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Planning, Preparing, and Pacing for Science Discussions

By Gabe Kraljevic

Image by OpenClipart-Vectors from Pixabay

I am working to implement more science discussions in my classroom. What are some useful strategies for keeping the conversation on topic?
—K., Maryland
I think the keys to successful science discussions are planning, preparing, and pacing.  

Planning will involve assigning students to groups, deciding which approach to use to engage all the students, knowing what kind of end product you want, and choosing how you will manage transitions and how you will collate and present the ideas that arose from the discussions. Build in ways to accommodate students who are uncomfortable talking or who need time to formulate their ideas. A tip for engaging students: “Wow” them with a great demo, funny story, or short video clip to introduce the discussion topic.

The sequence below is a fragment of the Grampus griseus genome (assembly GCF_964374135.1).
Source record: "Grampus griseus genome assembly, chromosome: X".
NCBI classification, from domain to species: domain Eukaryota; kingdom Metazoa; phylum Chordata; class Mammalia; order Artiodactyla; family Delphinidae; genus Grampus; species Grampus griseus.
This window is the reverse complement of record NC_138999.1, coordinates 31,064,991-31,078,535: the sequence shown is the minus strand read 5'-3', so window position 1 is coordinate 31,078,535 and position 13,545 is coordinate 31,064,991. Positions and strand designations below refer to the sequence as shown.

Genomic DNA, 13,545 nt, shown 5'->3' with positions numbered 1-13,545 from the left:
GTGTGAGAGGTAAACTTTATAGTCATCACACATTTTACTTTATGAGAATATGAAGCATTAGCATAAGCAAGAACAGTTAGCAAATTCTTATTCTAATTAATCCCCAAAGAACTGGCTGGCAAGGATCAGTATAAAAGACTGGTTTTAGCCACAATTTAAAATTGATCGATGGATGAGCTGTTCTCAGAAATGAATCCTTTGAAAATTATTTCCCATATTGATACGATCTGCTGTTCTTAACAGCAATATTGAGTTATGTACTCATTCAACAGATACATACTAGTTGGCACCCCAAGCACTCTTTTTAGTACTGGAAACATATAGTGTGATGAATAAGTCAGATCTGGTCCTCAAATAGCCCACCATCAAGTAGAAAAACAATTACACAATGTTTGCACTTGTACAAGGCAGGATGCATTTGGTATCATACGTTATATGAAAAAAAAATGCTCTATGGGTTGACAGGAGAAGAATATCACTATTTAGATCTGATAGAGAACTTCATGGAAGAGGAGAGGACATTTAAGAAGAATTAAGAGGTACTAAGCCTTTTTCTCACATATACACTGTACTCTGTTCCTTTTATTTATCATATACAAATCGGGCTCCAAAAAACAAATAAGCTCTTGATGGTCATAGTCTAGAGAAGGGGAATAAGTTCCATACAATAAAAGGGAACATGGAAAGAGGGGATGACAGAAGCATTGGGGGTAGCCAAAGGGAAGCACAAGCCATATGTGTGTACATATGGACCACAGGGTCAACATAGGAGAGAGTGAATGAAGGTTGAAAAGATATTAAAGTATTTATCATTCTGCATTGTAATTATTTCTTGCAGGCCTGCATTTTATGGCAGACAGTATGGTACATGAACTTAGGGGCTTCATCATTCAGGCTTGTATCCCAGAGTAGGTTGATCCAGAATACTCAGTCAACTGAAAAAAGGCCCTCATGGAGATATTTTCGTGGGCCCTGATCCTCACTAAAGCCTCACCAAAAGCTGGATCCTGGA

Preparing your students to argue scientifically, to listen, and to respectfully respond cannot be taken lightly. For a successful interplay of ideas, you must make sure all students get a voice and are not dominated by those who are more outspoken. Using graphic organizers can help them record their thoughts before any interactions and will facilitate sharing. I have used this organizer in the past. 

Discussions will fizzle or wander off topic if you don’t set and maintain the pace. Monitor discussions to make sure students are not lagging behind or bored. You may want to implement several small, quick introductory segments to start the conversation and build to a more protracted, deep-thinking discussion. I suggest starting with pairs and slowly building to larger groups.

The toughest part of class discussions is staying out of them! Be a facilitator and let the young minds work. While you may have a vision of what you want from these discussions, allowing students to get there on their own will be very powerful learning—and may surprise you!

Hope this helps!


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